I find that the easiest way to think about this is to firstly consider what the AB and AC comparisons are. What does the contrast mean in the simpler 2-arm case? You might be measuring binomial data or continuous data, but for simplicity let's assume you're using continuous data, such as "weight after 12 months". In this case, the data of each arm of each study would be a mean measurement -- perhaps 200 in arm A, 210 in arm B. The output of your study would show a contrast of 10 for the comparison AB, because the difference between treatments A and B has been estimated to be 210 - 200 = 10. The contrast is the difference between two arms. Here, treatment effect AB = B - A.

How does this extend to network meta-analysis?

Consider your meta-analysis of treatments A, B and C. You need to choose what contrasts you wish to estimate explicitly -- these contrasts are known as basic parameters. They are the contrasts through which all other contrasts can be found. It's easiest to choose your basic parameters in terms of your reference treatment A, e.g. AB, AC, AD, etc. So with k treatments in total, there will be k-1 basic parameters estimated, as you state in your question.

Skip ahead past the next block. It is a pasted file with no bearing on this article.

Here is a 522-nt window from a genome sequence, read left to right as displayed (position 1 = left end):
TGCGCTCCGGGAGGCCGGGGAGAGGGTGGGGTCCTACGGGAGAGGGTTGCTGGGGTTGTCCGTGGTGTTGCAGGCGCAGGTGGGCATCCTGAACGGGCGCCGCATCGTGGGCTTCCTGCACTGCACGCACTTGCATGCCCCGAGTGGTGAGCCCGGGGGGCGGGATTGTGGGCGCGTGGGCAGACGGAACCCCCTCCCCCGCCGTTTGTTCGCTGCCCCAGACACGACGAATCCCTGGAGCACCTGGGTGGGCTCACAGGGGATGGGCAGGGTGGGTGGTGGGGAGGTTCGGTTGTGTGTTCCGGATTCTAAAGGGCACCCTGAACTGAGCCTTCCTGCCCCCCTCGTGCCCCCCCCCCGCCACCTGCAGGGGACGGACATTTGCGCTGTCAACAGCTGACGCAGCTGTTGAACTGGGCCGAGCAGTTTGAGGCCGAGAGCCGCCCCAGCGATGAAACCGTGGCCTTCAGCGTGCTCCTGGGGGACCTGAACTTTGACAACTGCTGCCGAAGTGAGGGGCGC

So then: What is the estimate of comparison BC, and how can I find it?

Well, if

AB = B - A, and

AC = C - A, then

BC = C - B,

and this contrast can be found using a combination of the basic parameters. In this case,

AC - AB = (C - A) - (B - A) = C - B = BC.

So in that particular study (BC), what is being estimated is AC - AB, which is equivalent to BC. However complicated the network, all possible contrasts can be expressed in terms of the basic parameters.

Note that this is only one model for network meta-analysis -- as you say, other models are available, e.g. arm-based analysis. However, for more detail on the model I've described, check out section 2 of Extending DerSimonian and Laird's methodology to perform network meta-analyses with random inconsistency effects.